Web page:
Cyber Insurance


Cyber coverage can be a wide subject so when looking for coverage’s it’s good to have some available coverage’s in mind. Four basic coverage’s are Errors and Omissions, Media Liability, Network Security, and Privacy.

Briefly, Errors and Omissions also known as E&O covers claims resulting from an error in the performance of your services. The services can include technological as well as more traditional professional services like lawyers and doctors.

Media liability covers broad areas like defamation, invasion of privacy, infringement of copyright, and plagiarism.

Network security or Data Breach is a big one in Cyber Insurance. Businesses usually keep important documents like customer/patient records such as medical histories, credit cards, bank account numbers, and social security numbers. These pieces of information are important to protecting an individual’s identity. An example of how network security can happen is if you are holding patent applications for a client and the information is stolen.

Lastly, privacy doesn’t have to involve a network failure. It is a breach of physical records which can happen in many ways. Files tossed in a dumpster rather than properly shredded and disposed can be a hazard. Human errors also occurs in daily life. Losing technology is costly, especially when it’s a laptop, iPhone, or other important data carrying device. Having passwords that are hard to crack can also help when misplacing important devices. Sending information to the wrong email address and forgetting to delete important customer records on a device that is getting tossed away or sold are ways human errors have or can occur.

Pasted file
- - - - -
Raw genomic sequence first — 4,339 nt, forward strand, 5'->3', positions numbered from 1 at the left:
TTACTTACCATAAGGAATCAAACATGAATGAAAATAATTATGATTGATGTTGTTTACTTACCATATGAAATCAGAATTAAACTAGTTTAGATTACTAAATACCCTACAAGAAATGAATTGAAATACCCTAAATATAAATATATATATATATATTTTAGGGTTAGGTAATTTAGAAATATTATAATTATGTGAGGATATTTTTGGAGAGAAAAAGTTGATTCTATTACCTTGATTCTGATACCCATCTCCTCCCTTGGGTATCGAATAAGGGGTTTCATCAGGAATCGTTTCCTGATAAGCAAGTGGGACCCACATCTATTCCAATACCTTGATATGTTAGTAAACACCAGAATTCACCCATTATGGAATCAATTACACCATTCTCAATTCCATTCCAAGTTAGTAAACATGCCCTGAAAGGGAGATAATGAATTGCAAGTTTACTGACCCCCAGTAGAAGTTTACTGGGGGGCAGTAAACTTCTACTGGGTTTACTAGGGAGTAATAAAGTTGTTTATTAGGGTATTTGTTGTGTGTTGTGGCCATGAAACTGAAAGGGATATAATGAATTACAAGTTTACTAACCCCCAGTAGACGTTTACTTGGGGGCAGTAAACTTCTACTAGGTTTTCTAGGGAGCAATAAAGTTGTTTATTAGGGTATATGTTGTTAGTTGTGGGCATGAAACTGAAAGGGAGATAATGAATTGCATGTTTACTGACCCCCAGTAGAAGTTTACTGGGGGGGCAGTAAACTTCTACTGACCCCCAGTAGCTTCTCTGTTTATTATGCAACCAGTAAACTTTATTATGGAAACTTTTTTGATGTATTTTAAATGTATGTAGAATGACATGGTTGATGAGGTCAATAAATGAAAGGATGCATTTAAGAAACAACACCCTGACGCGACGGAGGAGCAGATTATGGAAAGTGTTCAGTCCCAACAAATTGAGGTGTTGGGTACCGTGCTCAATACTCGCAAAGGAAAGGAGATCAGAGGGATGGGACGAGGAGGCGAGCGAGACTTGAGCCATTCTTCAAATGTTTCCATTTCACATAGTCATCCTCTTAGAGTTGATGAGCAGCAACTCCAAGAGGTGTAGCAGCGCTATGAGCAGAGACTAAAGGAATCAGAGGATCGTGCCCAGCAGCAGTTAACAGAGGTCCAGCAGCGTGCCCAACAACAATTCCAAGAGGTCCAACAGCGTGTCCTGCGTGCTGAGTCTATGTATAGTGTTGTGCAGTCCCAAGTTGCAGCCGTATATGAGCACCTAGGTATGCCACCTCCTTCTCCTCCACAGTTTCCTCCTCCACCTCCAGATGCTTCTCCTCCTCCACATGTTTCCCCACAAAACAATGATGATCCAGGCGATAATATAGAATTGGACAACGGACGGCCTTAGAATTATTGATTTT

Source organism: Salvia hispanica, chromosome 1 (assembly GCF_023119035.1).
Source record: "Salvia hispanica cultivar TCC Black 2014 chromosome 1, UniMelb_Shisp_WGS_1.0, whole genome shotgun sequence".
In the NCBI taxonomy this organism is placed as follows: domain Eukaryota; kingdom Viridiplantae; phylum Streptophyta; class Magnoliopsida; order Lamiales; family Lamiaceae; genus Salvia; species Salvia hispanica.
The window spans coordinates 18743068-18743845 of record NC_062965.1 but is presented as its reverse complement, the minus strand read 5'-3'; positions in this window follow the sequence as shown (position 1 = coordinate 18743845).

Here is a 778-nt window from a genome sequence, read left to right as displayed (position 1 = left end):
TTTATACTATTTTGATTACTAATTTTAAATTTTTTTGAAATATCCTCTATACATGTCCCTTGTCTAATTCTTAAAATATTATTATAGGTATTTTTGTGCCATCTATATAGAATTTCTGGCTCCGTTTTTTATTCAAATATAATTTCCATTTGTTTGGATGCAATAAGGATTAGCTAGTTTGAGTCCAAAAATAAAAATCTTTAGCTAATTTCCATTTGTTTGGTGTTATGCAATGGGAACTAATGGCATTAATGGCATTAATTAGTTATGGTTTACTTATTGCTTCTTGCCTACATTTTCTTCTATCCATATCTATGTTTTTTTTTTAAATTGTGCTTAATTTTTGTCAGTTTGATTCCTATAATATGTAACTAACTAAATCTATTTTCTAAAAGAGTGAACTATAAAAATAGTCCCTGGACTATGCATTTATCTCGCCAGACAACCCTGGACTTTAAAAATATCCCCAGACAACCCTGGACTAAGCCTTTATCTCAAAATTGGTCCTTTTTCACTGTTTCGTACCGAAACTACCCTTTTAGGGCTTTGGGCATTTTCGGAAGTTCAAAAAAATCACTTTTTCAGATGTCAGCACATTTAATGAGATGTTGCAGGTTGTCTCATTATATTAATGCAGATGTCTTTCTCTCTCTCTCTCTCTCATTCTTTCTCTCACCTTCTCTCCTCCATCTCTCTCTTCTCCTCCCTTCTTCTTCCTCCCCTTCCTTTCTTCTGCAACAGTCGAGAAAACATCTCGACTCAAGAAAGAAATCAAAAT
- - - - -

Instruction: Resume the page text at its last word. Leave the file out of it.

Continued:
All insurers use different terminology for cyber coverage; some subdivide the four components above even further, which means that cyber policies can be very difficult to read and compare.

Losses connected to cyber liability include breaches causing identity theft, network security, and more. The coverage’s can be tailored to your business type such as small business or type of industry for a better precise coverage.

Important Questions to consider when making your Policy:

  • What security controls can you put into place that will reduce the premium?
  • Will you have to undertake a security risk review of some sort?
  • What is expected of you to reduce or limit the risks?
  • Will you get a reduction for each year you do not claim?
  • What assistance is provided to improve information governance and information security?
  • What and how big a difference to your future premiums will a claim make?
  • What support if any will be provided to assist in making the right security decisions for the industry / business you are in?
  • The security / protection industry is very fast changing, how can the insurance ensure that your policy is current?
  • Do all portable media/computing devices need to be encrypted?
  • What about unencrypted media in the care or control of your third-party processors?
  • Are malicious acts by employees covered?
  • Will you have to provide evidence of compliance to existing Data Protection Principles, in relation to your actual processing, to prove you were not acting disproportionately?
  • Although ignorance of the law is no excuse, we are just not able to keep up with all the compliance issues that may affect all the territories our company works in, would you refuse a claim if you were processing data that may contravene laws in one country but not another – because insurance policies often stipulate that you must not be breaking the law?
  • What if there is uncertainty around whether the incident took place a day before the cover was in place or on the day?
  • Are the limits for expenses grouped together in a way that the maximum limit that is covered is likely to be achieved very quickly, unless you increase the cover?
  • Are all and any court attendances to defend claims from others covered?
  • Could you claim if you were not able to detect an intrusion until several months or years have elapsed, so you are outside the period of the cover, (as with the Red October malware which was discovered after about five years)?

cyber risks.jpg



Computer Weekly:

Cyber 101:

– Karin


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